Wednesday, 28 March 2018

Johnson's 'Lives of the Poets' at the Dr Johnson Reading Circle


On the 20th of March, the Dr Johnson Reading Circle met to get a dose of the good doctor himself.

Clutching copies of the ‘Selected Lives’ the conversation wheeled through topics as diverse as the mechanics of eighteenth century copyright, the footballer Gazza and the contents of Thomas Gray’s small clothes - and all of it relevant.

It seemed quite clear that poetry simply doesn’t hold the same place in modern discourse as it did in the eighteenth century. In the coffee houses, people used to read it aloud to each other, to debate poems and rate poets. Poetry was used to mark state occasions, to thank friends and to flirt. The appointment of the Laureate became a subject of much discussion and speculation. From a relatively young age, boys were made to translate Latin poetry, then Grecian into English. A poem could even scandalise and publicise, it could go viral. 

So it makes sense the London publishers, who had finally been challenged, beaten and forced to accept the idea that perpetual copyright was not a thing, wanted to hold onto their poems. In a move to oust cheaper, Scottish editions of poetry, a massive consortium of booksellers decided to  pool their resources and to get studious, authoritative lives of all the poets from Mr Preface himself, Samuel Johnson. 

He promptly took the commission and, enjoying himself so much, created some of the first(ish) literary biographies. His discussion on Metaphysical poets, or the structure of ‘Paradise Lost’ or the merits of Dryden vs Pope are still some of the starting places from which modern critics must go. What’s more, they can still surprise.

A member noted how pleasant it was to be with Johnson, how his flow of verbiage has a comforting streak - and there were many incidences of Johnson delivering zingers against his subjects. Milton is wonderfully put down by a line describing him, ‘trying to be funny’, Gray writes like a man ‘with a kind of strutting dignity, like a man walking on tiptoe’. Dyden’s words seem to ‘drop by chance’ whereas Swift ‘talks big when he says nothing’. 

Johnson’s criticism holds up too. His discussion on ‘Paradise Lost’ was so insightful and well explained that members regretted that their A-level teachers hadn’t given them a copy of Johnson’s analysis back in the day. Johnson was so engaging about the poem that two of the members were sent straight to ‘Paradise Lost’ (one person completed it. I sadly, did not).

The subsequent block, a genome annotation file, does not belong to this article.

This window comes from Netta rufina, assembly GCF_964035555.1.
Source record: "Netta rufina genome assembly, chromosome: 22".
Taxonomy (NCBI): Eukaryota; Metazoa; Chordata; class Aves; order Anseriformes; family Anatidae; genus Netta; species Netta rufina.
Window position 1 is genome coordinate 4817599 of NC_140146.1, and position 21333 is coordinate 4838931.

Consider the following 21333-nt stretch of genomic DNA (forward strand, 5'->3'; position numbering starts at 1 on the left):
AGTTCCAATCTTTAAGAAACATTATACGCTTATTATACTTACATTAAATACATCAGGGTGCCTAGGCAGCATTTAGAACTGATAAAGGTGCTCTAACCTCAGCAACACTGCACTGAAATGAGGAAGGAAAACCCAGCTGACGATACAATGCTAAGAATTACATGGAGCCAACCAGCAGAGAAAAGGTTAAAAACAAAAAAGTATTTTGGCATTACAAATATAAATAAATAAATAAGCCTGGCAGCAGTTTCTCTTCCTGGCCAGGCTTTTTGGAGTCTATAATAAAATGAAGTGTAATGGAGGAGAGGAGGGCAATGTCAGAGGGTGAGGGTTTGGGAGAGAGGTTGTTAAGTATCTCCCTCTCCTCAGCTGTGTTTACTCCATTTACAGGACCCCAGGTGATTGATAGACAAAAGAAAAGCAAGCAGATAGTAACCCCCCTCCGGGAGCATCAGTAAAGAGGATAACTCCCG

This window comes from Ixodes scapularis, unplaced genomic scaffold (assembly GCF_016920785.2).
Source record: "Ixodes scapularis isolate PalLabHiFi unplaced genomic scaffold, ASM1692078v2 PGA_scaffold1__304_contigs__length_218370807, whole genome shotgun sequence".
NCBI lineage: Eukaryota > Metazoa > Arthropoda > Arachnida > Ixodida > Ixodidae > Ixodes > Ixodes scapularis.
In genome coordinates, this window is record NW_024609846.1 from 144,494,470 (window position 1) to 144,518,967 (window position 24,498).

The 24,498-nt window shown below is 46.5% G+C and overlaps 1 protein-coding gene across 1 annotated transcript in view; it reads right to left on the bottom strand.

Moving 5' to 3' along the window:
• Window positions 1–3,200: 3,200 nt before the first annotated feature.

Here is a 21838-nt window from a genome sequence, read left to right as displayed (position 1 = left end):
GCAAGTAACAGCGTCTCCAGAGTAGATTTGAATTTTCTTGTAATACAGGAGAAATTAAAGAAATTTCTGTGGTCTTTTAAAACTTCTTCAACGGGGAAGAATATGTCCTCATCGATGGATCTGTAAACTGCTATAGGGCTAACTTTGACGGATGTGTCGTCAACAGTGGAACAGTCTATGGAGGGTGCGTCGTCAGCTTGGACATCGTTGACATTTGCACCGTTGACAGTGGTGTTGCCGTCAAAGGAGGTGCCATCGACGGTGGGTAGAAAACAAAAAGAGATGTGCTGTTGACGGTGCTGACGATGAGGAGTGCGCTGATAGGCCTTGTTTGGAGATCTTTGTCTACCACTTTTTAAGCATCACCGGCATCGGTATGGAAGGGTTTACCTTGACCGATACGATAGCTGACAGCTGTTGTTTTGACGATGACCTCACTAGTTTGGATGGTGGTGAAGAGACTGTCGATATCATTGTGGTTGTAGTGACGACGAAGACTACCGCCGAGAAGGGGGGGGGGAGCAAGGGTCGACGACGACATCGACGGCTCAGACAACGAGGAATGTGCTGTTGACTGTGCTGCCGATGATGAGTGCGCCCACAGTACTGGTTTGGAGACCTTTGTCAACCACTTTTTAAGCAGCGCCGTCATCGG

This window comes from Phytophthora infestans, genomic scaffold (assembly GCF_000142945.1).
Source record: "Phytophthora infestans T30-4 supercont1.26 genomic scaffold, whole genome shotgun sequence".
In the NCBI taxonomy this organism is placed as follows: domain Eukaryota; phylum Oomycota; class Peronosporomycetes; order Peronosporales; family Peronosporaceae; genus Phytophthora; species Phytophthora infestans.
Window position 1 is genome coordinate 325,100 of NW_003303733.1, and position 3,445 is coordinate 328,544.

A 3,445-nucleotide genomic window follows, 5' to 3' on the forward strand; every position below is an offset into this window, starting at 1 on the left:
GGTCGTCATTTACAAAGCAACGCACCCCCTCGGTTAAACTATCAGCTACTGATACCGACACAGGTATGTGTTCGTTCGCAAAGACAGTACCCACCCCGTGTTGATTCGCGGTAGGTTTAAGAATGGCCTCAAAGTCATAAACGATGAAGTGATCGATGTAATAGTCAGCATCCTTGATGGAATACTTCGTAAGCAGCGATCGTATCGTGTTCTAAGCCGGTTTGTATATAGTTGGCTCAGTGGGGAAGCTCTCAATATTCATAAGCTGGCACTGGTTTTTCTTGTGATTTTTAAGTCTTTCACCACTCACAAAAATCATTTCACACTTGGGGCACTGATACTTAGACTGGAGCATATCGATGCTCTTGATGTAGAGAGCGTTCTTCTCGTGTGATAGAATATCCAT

However, the star of the night, the Life we kept looping back to was Johnson’s life of Richard Savage. I did a review of it on here six years ago, it being the first piece of Johnson I ever read, and I loved it so much it spurred me on to read much, much more. 

Written much earlier than the other lives, this is written by young, skeletal Johnson. The thirty year old who was told he would be better off as a market porter. The man forced to become a writer because there was nothing else he was trained to do. This was written by Johnson the political thinker, the rebel; a man who, despite being poorer than everyone around himself, knew himself to be cleverer -just like Savage.

Savage was a poet who befriended the young Johnson when they both wrote copy for Cave’s’ Gentleman’s Magazine’. Savage claimed to be the illegitimate child of Earl Rivers and the then Lady Macclesfield, who rejects and persecutes him. Johnson uses this to base the whole reading of Savage’s life, telling it as one full of brushes with greatness, almost success but ultimately success frustrated at the last moment. 

He seems a strange kind of person for Johnson to write about, even stranger that they were friends. Savage was a dissolute, sponging man filled with pride, who was better at writing about virtue than living it but there was something about Savage’s ability to carry on cheerfully and regardless that seems to hugely impress the neurotic Johnson.

The intimate nature of it, the small personal details and the way he builds an astonishingly clear picture of an utterly irritating yet charming man make it soar over the others. Johnson may have opinions on Milton and Swift and Pope (and my goodness, he does) but it doesn’t have the immediacy of the Savage piece. I’ve had people like Savage kip on my sofa, people with talents who are entertaining but who also feel they deserve to be supported by everyone else because of those talents. Not only do I feel I know Savage, but I share as mixed a relationship with him as Johnson did, all because of that lovely writing.

Overall, this may be my least favourite Johnson performance. I find the subject of poets and their lives too narrow and although Johnson can (and does) create some wonderful quotes and moments from the subject, it doesn’t let him really stretch his legs and go romping.


Next Dr Johnson Reading Circle we will be reading Richard Holmes’ ‘Age of Wonder’ but followers of the Grub Street Lodger will get a sneaky peek at Holmes and a little more of Savage when I look at his 1993 book, ‘Dr Johnson & Mr Savage’.


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